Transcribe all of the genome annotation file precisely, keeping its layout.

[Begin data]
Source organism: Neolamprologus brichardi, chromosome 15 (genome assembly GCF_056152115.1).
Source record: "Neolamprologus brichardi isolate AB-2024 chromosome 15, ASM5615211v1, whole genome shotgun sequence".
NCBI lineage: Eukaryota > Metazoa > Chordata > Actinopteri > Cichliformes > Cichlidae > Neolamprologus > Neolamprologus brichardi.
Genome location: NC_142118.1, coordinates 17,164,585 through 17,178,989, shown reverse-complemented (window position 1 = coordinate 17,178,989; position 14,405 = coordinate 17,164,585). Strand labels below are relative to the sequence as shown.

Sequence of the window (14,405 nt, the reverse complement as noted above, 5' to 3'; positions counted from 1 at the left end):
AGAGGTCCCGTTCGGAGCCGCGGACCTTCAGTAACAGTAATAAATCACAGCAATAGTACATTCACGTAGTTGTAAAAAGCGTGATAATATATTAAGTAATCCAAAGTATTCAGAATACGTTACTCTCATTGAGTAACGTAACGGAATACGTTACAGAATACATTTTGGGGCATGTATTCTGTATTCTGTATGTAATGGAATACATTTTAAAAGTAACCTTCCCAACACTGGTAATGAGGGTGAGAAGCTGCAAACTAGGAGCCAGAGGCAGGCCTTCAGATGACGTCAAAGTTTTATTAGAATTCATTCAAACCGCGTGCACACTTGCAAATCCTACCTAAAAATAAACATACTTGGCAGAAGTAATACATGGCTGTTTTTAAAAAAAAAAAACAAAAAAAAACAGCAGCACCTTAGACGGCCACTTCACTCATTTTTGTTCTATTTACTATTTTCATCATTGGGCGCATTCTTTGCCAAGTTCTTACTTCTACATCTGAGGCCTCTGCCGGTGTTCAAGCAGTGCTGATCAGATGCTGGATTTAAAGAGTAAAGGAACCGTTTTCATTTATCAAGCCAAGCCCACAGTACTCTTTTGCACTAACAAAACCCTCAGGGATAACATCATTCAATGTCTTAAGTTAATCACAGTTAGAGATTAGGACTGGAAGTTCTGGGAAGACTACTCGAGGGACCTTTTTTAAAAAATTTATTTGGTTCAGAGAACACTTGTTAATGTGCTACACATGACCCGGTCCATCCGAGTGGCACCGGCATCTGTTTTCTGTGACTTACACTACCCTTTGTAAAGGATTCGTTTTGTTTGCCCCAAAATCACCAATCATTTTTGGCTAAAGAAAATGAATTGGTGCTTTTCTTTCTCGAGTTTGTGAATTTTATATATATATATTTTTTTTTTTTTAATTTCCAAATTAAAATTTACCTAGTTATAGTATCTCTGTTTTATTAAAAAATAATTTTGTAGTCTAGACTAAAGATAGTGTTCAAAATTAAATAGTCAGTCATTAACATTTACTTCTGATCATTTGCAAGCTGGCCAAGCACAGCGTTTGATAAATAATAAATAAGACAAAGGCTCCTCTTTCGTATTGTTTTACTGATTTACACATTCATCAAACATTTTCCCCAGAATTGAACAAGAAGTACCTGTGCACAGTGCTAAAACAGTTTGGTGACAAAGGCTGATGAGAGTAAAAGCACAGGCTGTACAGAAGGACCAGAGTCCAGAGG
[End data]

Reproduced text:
Source organism: Neolamprologus brichardi, chromosome 15 (genome assembly GCF_056152115.1).
Source record: "Neolamprologus brichardi isolate AB-2024 chromosome 15, ASM5615211v1, whole genome shotgun sequence".
NCBI lineage: Eukaryota > Metazoa > Chordata > Actinopteri > Cichliformes > Cichlidae > Neolamprologus > Neolamprologus brichardi.
Genome location: NC_142118.1, coordinates 17,164,585 through 17,178,989, shown reverse-complemented (window position 1 = coordinate 17,178,989; position 14,405 = coordinate 17,164,585). Strand labels below are relative to the sequence as shown.

Sequence of the window (14,405 nt, the reverse complement as noted above, 5' to 3'; positions counted from 1 at the left end):
AGAGGTCCCGTTCGGAGCCGCGGACCTTCAGTAACAGTAATAAATCACAGCAATAGTACATTCACGTAGTTGTAAAAAGCGTGATAATATATTAAGTAATCCAAAGTATTCAGAATACGTTACTCTCATTGAGTAACGTAACGGAATACGTTACAGAATACATTTTGGGGCATGTATTCTGTATTCTGTATGTAATGGAATACATTTTAAAAGTAACCTTCCCAACACTGGTAATGAGGGTGAGAAGCTGCAAACTAGGAGCCAGAGGCAGGCCTTCAGATGACGTCAAAGTTTTATTAGAATTCATTCAAACCGCGTGCACACTTGCAAATCCTACCTAAAAATAAACATACTTGGCAGAAGTAATACATGGCTGTTTTTAAAAAAAAAAAACAAAAAAAAACAGCAGCACCTTAGACGGCCACTTCACTCATTTTTGTTCTATTTACTATTTTCATCATTGGGCGCATTCTTTGCCAAGTTCTTACTTCTACATCTGAGGCCTCTGCCGGTGTTCAAGCAGTGCTGATCAGATGCTGGATTTAAAGAGTAAAGGAACCGTTTTCATTTATCAAGCCAAGCCCACAGTACTCTTTTGCACTAACAAAACCCTCAGGGATAACATCATTCAATGTCTTAAGTTAATCACAGTTAGAGATTAGGACTGGAAGTTCTGGGAAGACTACTCGAGGGACCTTTTTTAAAAAATTTATTTGGTTCAGAGAACACTTGTTAATGTGCTACACATGACCCGGTCCATCCGAGTGGCACCGGCATCTGTTTTCTGTGACTTACACTACCCTTTGTAAAGGATTCGTTTTGTTTGCCCCAAAATCACCAATCATTTTTGGCTAAAGAAAATGAATTGGTGCTTTTCTTTCTCGAGTTTGTGAATTTTATATATATATATTTTTTTTTTTTTAATTTCCAAATTAAAATTTACCTAGTTATAGTATCTCTGTTTTATTAAAAAATAATTTTGTAGTCTAGACTAAAGATAGTGTTCAAAATTAAATAGTCAGTCATTAACATTTACTTCTGATCATTTGCAAGCTGGCCAAGCACAGCGTTTGATAAATAATAAATAAGACAAAGGCTCCTCTTTCGTATTGTTTTACTGATTTACACATTCATCAAACATTTTCCCCAGAATTGAACAAGAAGTACCTGTGCACAGTGCTAAAACAGTTTGGTGACAAAGGCTGATGAGAGTAAAAGCACAGGCTGTACAGAAGGACCAGAGTCCAGAGG